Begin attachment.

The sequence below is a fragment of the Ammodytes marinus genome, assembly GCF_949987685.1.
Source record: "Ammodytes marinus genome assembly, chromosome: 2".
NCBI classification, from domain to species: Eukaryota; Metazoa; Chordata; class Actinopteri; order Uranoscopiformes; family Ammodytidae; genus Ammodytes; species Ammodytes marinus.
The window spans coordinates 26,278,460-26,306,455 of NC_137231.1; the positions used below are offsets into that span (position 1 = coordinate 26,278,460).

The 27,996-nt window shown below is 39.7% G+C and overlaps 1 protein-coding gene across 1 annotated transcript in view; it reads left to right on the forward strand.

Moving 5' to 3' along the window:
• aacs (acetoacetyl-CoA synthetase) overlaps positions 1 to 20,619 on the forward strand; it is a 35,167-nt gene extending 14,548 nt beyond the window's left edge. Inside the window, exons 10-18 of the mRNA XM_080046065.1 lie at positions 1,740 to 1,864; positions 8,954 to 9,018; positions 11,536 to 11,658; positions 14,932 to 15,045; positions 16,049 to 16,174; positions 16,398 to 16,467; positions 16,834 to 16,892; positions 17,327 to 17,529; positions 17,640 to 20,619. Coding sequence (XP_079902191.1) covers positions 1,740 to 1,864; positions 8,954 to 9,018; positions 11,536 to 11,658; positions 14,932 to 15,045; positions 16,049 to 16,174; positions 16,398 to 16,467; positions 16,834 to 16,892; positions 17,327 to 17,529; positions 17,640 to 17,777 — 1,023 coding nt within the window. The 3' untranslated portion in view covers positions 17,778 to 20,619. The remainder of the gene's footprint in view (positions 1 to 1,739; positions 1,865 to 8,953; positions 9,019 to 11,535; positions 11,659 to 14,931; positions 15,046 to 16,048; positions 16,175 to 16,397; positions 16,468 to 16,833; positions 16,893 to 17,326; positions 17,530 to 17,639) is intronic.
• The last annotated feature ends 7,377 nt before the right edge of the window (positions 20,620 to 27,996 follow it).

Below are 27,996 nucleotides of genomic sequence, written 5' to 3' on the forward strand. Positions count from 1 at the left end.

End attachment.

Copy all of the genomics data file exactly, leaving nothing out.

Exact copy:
The sequence below is a fragment of the Ammodytes marinus genome, assembly GCF_949987685.1.
Source record: "Ammodytes marinus genome assembly, chromosome: 2".
NCBI classification, from domain to species: Eukaryota; Metazoa; Chordata; class Actinopteri; order Uranoscopiformes; family Ammodytidae; genus Ammodytes; species Ammodytes marinus.
The window spans coordinates 26,278,460-26,306,455 of NC_137231.1; the positions used below are offsets into that span (position 1 = coordinate 26,278,460).

The 27,996-nt window shown below is 39.7% G+C and overlaps 1 protein-coding gene across 1 annotated transcript in view; it reads left to right on the forward strand.

Moving 5' to 3' along the window:
• aacs (acetoacetyl-CoA synthetase) overlaps positions 1 to 20,619 on the forward strand; it is a 35,167-nt gene extending 14,548 nt beyond the window's left edge. Inside the window, exons 10-18 of the mRNA XM_080046065.1 lie at positions 1,740 to 1,864; positions 8,954 to 9,018; positions 11,536 to 11,658; positions 14,932 to 15,045; positions 16,049 to 16,174; positions 16,398 to 16,467; positions 16,834 to 16,892; positions 17,327 to 17,529; positions 17,640 to 20,619. Coding sequence (XP_079902191.1) covers positions 1,740 to 1,864; positions 8,954 to 9,018; positions 11,536 to 11,658; positions 14,932 to 15,045; positions 16,049 to 16,174; positions 16,398 to 16,467; positions 16,834 to 16,892; positions 17,327 to 17,529; positions 17,640 to 17,777 — 1,023 coding nt within the window. The 3' untranslated portion in view covers positions 17,778 to 20,619. The remainder of the gene's footprint in view (positions 1 to 1,739; positions 1,865 to 8,953; positions 9,019 to 11,535; positions 11,659 to 14,931; positions 15,046 to 16,048; positions 16,175 to 16,397; positions 16,468 to 16,833; positions 16,893 to 17,326; positions 17,530 to 17,639) is intronic.
• The last annotated feature ends 7,377 nt before the right edge of the window (positions 20,620 to 27,996 follow it).

Below are 27,996 nucleotides of genomic sequence, written 5' to 3' on the forward strand. Positions count from 1 at the left end.